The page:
America's heroes have always been cowboys. They've always been part of the American love story as they rode hard, worked hard, and dreamed big. And at the end of the day, they looked to the horizon and saw opportunity. It was always out there - it just took some sweat and imagination. You followed the rules, broke nothing but wild horses, and the promise of the West was there.
But something has changed here in America. Our heroes no longer ride tall in the saddle. Maybe it's because we see them a little closer to the ground.
Last year we lost a hero, maybe the last one we'll allow ourselves to have. He rode a dream, not a horse, and on the horizon he gazed at was a little blue marble - the Earth - as seen from where he stood, the first man on the Moon.
Neil Armstrong rode a rocket and he dreamed big. But he was a quiet hero. He followed the rules and shunned the glory - unlike another pretender to the title, also named Armstrong, who broke the rules and sought only the glory.
Over the course of the past month, a parade of American icons and heroes have been exposed as cheaters, frauds, and fakes. And we are left asking the question, 'what is a hero?' Why do we elevate the status of some to such stratospheric levels? And what message does it send to our children?
First there was Lance Armstrong's ignominious fall from grace, as the evidence finally piled up and crushed his denials of doping flatter than a spare bicycle tyre. Once golden, the yellow championship jersey of the Tour de France is now forever tarnished. Armstrong, a cheat.
Next we learnt the ugly truth behind the astonishing story of Manti T'eo, a finalist for the prestigious Heisman Trophy, awarded to the best college football player in the country, who "dated" a beautiful college co-ed for three years until she sadly died of leukaemia after surviving a terrible car wreck.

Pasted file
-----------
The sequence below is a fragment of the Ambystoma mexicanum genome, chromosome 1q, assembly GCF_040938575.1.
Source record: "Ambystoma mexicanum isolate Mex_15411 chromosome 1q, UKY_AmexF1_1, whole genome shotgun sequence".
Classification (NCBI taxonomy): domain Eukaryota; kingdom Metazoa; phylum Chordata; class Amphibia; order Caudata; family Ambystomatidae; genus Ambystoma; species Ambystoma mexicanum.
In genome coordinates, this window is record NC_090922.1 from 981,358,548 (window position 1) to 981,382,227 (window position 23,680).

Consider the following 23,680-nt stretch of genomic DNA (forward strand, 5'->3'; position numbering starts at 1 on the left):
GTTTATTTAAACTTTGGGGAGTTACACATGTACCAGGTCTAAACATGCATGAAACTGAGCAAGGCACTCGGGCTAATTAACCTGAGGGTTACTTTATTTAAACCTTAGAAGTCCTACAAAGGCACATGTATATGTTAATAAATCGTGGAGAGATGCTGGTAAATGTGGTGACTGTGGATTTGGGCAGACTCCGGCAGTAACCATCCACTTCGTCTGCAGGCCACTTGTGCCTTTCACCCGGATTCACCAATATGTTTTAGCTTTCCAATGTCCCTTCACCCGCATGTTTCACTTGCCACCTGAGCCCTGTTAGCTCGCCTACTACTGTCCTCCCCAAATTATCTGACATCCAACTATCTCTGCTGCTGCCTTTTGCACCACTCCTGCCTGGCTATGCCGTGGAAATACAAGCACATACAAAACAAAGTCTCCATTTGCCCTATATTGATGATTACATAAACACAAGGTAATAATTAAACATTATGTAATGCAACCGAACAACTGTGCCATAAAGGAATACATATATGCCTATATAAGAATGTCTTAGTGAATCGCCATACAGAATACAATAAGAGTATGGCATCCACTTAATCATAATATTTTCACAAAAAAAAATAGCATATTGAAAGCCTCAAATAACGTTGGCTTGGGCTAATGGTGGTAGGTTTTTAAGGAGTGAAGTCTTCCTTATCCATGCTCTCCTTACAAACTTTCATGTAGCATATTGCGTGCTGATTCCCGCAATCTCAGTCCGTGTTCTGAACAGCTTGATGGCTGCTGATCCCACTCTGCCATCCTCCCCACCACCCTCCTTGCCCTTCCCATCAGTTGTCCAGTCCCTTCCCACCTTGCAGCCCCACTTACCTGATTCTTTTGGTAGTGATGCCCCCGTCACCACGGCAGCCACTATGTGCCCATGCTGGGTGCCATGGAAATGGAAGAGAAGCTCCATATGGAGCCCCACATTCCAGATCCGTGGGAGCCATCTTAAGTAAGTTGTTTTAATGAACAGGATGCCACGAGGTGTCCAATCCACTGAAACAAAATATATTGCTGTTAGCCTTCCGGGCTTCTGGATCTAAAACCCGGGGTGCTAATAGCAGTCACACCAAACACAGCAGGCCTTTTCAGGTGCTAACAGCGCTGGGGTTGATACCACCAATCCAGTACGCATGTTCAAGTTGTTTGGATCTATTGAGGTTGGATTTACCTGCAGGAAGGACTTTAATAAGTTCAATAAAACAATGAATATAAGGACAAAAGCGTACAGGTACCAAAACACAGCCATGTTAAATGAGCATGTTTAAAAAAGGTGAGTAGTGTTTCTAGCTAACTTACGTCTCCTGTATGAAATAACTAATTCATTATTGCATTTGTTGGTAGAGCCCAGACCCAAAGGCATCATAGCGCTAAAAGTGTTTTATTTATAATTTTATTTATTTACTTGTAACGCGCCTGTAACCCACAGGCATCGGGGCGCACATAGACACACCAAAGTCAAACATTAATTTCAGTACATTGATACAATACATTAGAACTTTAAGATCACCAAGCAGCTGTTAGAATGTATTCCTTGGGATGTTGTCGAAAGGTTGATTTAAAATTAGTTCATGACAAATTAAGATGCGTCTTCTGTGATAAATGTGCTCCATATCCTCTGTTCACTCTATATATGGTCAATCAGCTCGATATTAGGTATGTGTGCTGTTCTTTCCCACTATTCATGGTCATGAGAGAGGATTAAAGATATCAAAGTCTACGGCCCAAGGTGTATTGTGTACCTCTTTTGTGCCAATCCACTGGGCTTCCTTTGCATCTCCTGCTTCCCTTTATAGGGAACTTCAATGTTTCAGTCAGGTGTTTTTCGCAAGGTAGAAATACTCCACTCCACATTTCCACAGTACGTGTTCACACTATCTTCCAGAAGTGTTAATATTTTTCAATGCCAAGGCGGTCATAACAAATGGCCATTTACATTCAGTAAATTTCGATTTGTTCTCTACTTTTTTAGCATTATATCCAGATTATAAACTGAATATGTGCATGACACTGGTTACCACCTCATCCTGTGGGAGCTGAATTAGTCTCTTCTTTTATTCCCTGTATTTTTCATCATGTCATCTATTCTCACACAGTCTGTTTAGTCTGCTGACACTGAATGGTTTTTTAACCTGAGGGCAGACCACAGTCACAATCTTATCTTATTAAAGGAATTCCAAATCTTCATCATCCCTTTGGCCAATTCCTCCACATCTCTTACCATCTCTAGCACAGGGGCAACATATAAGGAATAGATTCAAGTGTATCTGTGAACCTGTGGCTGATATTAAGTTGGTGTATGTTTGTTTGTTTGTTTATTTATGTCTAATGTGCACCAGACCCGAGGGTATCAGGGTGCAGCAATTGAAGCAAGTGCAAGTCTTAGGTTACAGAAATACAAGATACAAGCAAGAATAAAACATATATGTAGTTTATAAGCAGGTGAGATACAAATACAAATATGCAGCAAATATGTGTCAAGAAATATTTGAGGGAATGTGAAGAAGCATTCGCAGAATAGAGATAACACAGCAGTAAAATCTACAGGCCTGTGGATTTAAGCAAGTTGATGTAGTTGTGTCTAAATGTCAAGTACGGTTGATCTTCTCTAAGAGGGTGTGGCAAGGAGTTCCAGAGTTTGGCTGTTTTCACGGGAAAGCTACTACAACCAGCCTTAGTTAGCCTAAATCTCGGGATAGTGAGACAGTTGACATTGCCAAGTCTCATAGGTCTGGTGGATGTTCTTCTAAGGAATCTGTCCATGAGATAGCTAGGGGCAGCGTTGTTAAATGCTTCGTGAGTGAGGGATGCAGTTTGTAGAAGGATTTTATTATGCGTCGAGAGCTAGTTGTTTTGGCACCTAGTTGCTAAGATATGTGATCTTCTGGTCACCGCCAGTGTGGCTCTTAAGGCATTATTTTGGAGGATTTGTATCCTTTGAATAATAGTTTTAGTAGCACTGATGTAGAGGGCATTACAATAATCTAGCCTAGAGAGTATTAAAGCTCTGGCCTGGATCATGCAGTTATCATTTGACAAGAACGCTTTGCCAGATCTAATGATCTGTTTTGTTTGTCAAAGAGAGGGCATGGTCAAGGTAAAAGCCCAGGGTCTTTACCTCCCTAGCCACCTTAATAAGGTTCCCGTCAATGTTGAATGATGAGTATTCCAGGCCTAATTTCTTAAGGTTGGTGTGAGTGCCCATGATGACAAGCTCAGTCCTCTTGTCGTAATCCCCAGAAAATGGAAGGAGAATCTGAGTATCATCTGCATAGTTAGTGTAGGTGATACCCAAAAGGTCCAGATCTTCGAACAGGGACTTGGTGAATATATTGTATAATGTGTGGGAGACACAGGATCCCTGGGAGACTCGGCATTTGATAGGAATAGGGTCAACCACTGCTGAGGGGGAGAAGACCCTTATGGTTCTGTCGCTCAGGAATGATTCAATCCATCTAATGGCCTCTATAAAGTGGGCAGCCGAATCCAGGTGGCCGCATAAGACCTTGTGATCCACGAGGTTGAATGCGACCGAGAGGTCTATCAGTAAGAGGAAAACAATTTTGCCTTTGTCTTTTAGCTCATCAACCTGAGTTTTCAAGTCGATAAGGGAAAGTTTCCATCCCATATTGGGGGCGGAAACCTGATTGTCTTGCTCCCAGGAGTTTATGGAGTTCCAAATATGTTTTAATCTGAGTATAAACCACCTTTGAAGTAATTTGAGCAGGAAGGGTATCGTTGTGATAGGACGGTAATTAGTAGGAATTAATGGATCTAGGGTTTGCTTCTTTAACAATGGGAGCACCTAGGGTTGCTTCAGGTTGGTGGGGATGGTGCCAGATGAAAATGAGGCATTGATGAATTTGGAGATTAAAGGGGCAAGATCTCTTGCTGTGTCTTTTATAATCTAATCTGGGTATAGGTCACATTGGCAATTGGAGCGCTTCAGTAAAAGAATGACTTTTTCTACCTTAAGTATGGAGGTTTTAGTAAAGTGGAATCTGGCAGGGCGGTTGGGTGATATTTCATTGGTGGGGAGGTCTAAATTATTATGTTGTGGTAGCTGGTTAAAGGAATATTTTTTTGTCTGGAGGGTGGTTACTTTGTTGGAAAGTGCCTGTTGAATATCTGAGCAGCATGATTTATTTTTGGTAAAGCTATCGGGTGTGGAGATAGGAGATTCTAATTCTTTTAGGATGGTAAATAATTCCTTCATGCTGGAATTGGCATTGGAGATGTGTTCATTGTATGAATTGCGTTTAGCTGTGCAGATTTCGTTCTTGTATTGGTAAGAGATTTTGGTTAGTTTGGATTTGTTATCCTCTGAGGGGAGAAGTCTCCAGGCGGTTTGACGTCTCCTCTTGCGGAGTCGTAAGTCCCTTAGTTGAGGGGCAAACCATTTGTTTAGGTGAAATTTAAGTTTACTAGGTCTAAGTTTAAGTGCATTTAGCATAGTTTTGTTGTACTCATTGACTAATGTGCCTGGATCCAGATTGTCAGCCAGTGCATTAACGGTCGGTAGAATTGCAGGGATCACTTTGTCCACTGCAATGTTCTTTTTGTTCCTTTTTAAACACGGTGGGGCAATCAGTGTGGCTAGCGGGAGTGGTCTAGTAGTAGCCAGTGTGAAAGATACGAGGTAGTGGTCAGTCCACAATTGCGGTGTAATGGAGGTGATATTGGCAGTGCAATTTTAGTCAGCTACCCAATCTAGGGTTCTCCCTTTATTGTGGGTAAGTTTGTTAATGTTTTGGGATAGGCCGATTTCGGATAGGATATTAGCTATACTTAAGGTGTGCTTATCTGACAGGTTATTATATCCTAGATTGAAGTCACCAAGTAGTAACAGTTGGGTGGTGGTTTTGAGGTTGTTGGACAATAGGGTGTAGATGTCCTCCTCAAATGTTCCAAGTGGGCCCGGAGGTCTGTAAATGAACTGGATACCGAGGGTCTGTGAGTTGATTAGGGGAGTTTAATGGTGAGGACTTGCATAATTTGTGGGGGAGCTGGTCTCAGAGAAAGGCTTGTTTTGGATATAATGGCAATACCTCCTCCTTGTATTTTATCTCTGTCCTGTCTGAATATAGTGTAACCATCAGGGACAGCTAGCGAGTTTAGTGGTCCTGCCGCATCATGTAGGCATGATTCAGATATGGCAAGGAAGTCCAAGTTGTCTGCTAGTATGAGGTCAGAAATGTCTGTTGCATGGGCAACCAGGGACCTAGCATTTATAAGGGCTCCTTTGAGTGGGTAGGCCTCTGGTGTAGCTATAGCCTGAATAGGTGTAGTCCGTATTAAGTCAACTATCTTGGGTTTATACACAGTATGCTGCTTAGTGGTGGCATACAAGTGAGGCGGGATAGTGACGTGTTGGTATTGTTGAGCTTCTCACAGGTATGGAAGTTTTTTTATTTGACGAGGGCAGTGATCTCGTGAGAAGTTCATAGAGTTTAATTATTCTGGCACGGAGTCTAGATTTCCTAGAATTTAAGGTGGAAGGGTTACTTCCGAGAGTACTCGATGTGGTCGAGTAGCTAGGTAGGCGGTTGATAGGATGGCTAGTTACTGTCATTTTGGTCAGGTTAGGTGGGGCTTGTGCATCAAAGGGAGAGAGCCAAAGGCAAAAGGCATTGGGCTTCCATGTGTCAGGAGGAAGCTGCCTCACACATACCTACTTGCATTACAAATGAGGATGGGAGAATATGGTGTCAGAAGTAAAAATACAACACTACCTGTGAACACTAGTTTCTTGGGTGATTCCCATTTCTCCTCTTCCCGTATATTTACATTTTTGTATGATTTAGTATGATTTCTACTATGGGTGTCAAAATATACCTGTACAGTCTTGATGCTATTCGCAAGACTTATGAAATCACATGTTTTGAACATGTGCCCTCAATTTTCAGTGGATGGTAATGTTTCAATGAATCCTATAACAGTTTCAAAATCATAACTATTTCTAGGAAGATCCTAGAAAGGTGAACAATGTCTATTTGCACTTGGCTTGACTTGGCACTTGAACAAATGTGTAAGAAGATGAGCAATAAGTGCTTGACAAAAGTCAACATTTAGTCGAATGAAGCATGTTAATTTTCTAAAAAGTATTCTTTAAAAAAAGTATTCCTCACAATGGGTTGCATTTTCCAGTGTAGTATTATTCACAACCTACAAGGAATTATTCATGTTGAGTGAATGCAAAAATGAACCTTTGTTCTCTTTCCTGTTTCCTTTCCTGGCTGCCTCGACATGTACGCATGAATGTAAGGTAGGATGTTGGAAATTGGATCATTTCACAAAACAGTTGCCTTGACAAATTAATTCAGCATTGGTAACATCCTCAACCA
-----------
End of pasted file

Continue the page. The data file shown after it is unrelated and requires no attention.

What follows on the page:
This tragic love story became a source of great inspiration to T'eo and his team mates as they went on to an undefeated regular season. Only one problem: she wasn't real, she had never existed. T'eo, a fraud.
Then the singer Beyonce shows up to perform for President Barack Obama's second inauguration ceremony, which she called "one of her proudest moments". And she lip synchs the national anthem. That performance by Beyonce, a fake.
Now, the human mascot of the Super Bowl-bound Baltimore Ravens, Ray Lewis, is embroiled in a steroid controversy involving hormone-rich "deer antler extract spray". And the latest news is that New York Yankee baseball star Alex Rodriguez is accused of receiving performance-enhancing drugs.
Lance Armstrong was the ultimate "hero", a cancer survivor who went on to win seven Tour de France titles. It seemed too good to be true. And, sadly, of course, we now know it was.
We all had our reasons for wanting to believe in Armstrong. My wife survived a very deadly form of cancer. I called her "Lance in a skirt". His story of triumph gave us hope and an "I refuse to give up" attitude. But in his pursuit of greatness - and glory, fame and money - Lance made a decision that breaking the rules was acceptable. He rationalised and justified his unethical behaviour by suggesting that it wasn't really cheating because everyone else was doing it.
I think we've got it all wrong. Athletes and entertainers aren't heroes. They are mere mortals with talent and ambition. In a hyper-competitive world, they are driven to almost always bend the rules in the pursuit of all that fame brings with it. And then when they achieve fame, they think they are no longer subject to the boundaries that apply to the rest of society.
The lesson we should pass along to our children is that the real measure of heroism should be the deeds we do when no one is watching. It's the things we do for others without any expectation of compensation, recognition, or reward. It's the small, footprints we leave behind.
My family doctor is a great example. Years ago, he was a brilliant, hard-working, serious student caught up in the academic ego-gamesmanship of a famous medical school. And like athletes, entertainers, politicians, and others, he was being driven to become a hot-shot specialist, to go into a field where he would be highly compensated and awarded hero-like status in the medical community and society in general.
But he is one of the few among us who had the depth to realise, as he says, "that a life of balanced mediocrity trumps chasing glory."
He is not famous or rich, but many of his patients who consider him a hero for the quiet, selfless, highly competent work he does, day in and day out, to serve his community and fellow man.
We've always looked up to heroes. And it's unlikely our need to worship will end any time soon. It is part of who we are as a people, as a nation of strivers. But we should not look up. It's time for Americans to look beside us for the quiet footsteps of the real heroes in our lives.